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21 January 2009

14 January was the 14th day of the seventh month of the 3rd year of Canadian national consciousness rising to invincibility, as indicated by the following press reports:

14 January 2009

CTV News - Surgery checklist can reduce complications, deaths (14 January 2009) Incidence rates of serious complications can be lowered by as much as one third if doctors follow a simple surgical checklist, a new study found of hospitals from eight cities around the world from October 2007 to September 2008, including Toronto General Hospital. The research showed that rates of major complications fell from 11 per cent to 7 per cent and that deaths following major surgery fell by a staggering 40 per cent after the checklist was introduced. 'The results are startling,' said senior study author Dr. Atul Gawande, an associate professor at the Harvard School of Public Health. The findings are published in the New England Journal of Medicine. The study included one hospital each from Seattle, Toronto, London, Auckland, Amman, New Delhi, Manila and Ifakara, Tanzania. The researchers found that the checklist had the same impact at both higher and lower income hospitals. A Canadian version of the checklist will soon be available online from the Canadian Patient Safety Institute for any hospital to use. Dr. Phil Hassen, the institute's CEO, said he hopes the checklist will be implemented in most Canadian hospitals by September.

From a CBC News report on this: The most significant drops were in complications such as infections, heart attacks and blood clots, said Dr. Bryce Taylor, surgeon-in-chief at Toronto's University Health Network, who led the study in Canada. 'If you look at two million operations [a year in Canada], it adds up to 60,000 patients per year who would be spared having a complication after surgery,' said Taylor. 'That's a pretty provocative number.'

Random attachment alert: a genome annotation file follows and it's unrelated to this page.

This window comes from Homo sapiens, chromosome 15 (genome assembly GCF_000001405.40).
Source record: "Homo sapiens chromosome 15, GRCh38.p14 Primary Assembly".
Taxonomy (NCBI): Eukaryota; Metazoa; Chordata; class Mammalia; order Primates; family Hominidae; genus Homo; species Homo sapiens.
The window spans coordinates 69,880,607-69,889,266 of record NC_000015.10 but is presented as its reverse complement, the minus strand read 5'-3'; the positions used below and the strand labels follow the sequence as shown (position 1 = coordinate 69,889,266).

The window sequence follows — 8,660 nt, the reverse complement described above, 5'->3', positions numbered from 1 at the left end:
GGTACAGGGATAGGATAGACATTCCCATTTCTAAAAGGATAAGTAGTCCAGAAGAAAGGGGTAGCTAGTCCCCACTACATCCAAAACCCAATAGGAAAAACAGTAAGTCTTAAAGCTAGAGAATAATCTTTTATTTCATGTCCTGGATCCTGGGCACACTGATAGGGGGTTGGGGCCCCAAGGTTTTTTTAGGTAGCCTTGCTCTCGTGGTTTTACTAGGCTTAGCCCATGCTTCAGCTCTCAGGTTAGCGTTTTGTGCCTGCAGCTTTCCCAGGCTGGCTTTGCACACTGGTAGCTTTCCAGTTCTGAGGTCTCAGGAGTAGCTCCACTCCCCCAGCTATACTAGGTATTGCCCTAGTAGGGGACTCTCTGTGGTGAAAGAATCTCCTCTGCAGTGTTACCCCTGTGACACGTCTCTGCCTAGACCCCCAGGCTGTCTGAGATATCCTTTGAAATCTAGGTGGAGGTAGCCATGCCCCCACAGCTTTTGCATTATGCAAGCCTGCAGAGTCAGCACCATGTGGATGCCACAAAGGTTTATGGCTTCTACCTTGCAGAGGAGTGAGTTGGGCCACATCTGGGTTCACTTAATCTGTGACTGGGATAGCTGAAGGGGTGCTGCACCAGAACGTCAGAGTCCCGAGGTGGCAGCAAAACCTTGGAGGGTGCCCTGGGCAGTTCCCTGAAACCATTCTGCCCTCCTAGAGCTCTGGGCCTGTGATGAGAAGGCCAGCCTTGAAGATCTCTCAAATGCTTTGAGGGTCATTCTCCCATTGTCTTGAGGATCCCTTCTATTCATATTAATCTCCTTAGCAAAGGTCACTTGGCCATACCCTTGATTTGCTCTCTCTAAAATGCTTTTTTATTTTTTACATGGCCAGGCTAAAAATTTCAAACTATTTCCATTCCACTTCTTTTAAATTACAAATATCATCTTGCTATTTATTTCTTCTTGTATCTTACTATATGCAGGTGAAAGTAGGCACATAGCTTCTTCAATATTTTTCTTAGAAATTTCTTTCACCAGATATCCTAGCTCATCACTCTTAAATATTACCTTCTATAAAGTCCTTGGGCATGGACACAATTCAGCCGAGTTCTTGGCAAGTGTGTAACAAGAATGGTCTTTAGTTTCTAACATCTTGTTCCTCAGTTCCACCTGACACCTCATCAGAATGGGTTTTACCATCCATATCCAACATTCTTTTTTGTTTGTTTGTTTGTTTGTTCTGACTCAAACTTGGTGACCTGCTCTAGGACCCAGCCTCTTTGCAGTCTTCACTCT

The Canadian Press - Research network to study long-term safety of drugs taken by Canadians (14 January 2009) The federal government is committing tens of millions of dollars for a network to research the long-term safety of prescription drugs taken by Canadians, Health Minister Leona Aglukkaq announced. The network will be co-ordinated by the Canadian Institutes of Health Research (CIHR). CIHR president Dr. Alain Beaudet said post-marketing surveillance of drugs is critical for ensuring that consumers aren't putting themselves at risk when they pop a particular pill. Beaudet said clinical trials by pharmaceutical makers test new medications in relatively small and select groups of patients, which often exclude 'the very old, the very young and women, for example. 'What's different about this is once a product was on the market, that was it. We didn't further study a product. ... This will allow additional research on an ongoing basis.'

From a CBC News report on this: In recent years, approved drugs, such as the diabetes medication Avandia, have been linked to serious health problems. Now, if a patient comes to a doctor complaining of a major side-effect of a drug, then the doctor could share research on the case with others to identify any trends. If a major problem is flagged, the network will be able to research it and even recommend to Health Canada that the drug be pulled from the market.